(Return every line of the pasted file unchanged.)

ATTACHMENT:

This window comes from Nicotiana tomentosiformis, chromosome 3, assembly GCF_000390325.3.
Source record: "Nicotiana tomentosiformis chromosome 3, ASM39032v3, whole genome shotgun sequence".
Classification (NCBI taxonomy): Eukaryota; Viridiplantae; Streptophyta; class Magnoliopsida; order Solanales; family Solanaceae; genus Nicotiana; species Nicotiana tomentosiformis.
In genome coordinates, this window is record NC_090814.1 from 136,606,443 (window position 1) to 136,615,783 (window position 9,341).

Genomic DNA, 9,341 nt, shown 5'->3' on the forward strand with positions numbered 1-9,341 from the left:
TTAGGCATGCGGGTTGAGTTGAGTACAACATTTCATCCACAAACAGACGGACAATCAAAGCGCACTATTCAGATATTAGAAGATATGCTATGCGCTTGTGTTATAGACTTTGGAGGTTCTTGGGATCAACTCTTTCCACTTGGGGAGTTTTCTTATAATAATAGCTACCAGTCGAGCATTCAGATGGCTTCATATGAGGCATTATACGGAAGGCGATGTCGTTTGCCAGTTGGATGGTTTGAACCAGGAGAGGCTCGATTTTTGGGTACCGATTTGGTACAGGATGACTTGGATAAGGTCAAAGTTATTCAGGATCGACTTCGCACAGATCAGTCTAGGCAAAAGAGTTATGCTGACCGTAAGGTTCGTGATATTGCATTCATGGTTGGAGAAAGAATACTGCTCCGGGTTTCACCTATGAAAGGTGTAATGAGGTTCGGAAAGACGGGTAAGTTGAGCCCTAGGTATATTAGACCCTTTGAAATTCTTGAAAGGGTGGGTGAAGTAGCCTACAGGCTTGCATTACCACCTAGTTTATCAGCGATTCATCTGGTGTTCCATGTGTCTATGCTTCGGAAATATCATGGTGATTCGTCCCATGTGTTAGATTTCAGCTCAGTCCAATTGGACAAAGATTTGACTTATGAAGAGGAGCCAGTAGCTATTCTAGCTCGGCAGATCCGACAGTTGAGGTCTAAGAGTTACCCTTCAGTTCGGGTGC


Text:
This window comes from Nicotiana tomentosiformis, chromosome 3, assembly GCF_000390325.3.
Source record: "Nicotiana tomentosiformis chromosome 3, ASM39032v3, whole genome shotgun sequence".
Classification (NCBI taxonomy): Eukaryota; Viridiplantae; Streptophyta; class Magnoliopsida; order Solanales; family Solanaceae; genus Nicotiana; species Nicotiana tomentosiformis.
In genome coordinates, this window is record NC_090814.1 from 136,606,443 (window position 1) to 136,615,783 (window position 9,341).

Genomic DNA, 9,341 nt, shown 5'->3' on the forward strand with positions numbered 1-9,341 from the left:
TTAGGCATGCGGGTTGAGTTGAGTACAACATTTCATCCACAAACAGACGGACAATCAAAGCGCACTATTCAGATATTAGAAGATATGCTATGCGCTTGTGTTATAGACTTTGGAGGTTCTTGGGATCAACTCTTTCCACTTGGGGAGTTTTCTTATAATAATAGCTACCAGTCGAGCATTCAGATGGCTTCATATGAGGCATTATACGGAAGGCGATGTCGTTTGCCAGTTGGATGGTTTGAACCAGGAGAGGCTCGATTTTTGGGTACCGATTTGGTACAGGATGACTTGGATAAGGTCAAAGTTATTCAGGATCGACTTCGCACAGATCAGTCTAGGCAAAAGAGTTATGCTGACCGTAAGGTTCGTGATATTGCATTCATGGTTGGAGAAAGAATACTGCTCCGGGTTTCACCTATGAAAGGTGTAATGAGGTTCGGAAAGACGGGTAAGTTGAGCCCTAGGTATATTAGACCCTTTGAAATTCTTGAAAGGGTGGGTGAAGTAGCCTACAGGCTTGCATTACCACCTAGTTTATCAGCGATTCATCTGGTGTTCCATGTGTCTATGCTTCGGAAATATCATGGTGATTCGTCCCATGTGTTAGATTTCAGCTCAGTCCAATTGGACAAAGATTTGACTTATGAAGAGGAGCCAGTAGCTATTCTAGCTCGGCAGATCCGACAGTTGAGGTCTAAGAGTTACCCTTCAGTTCGGGTGC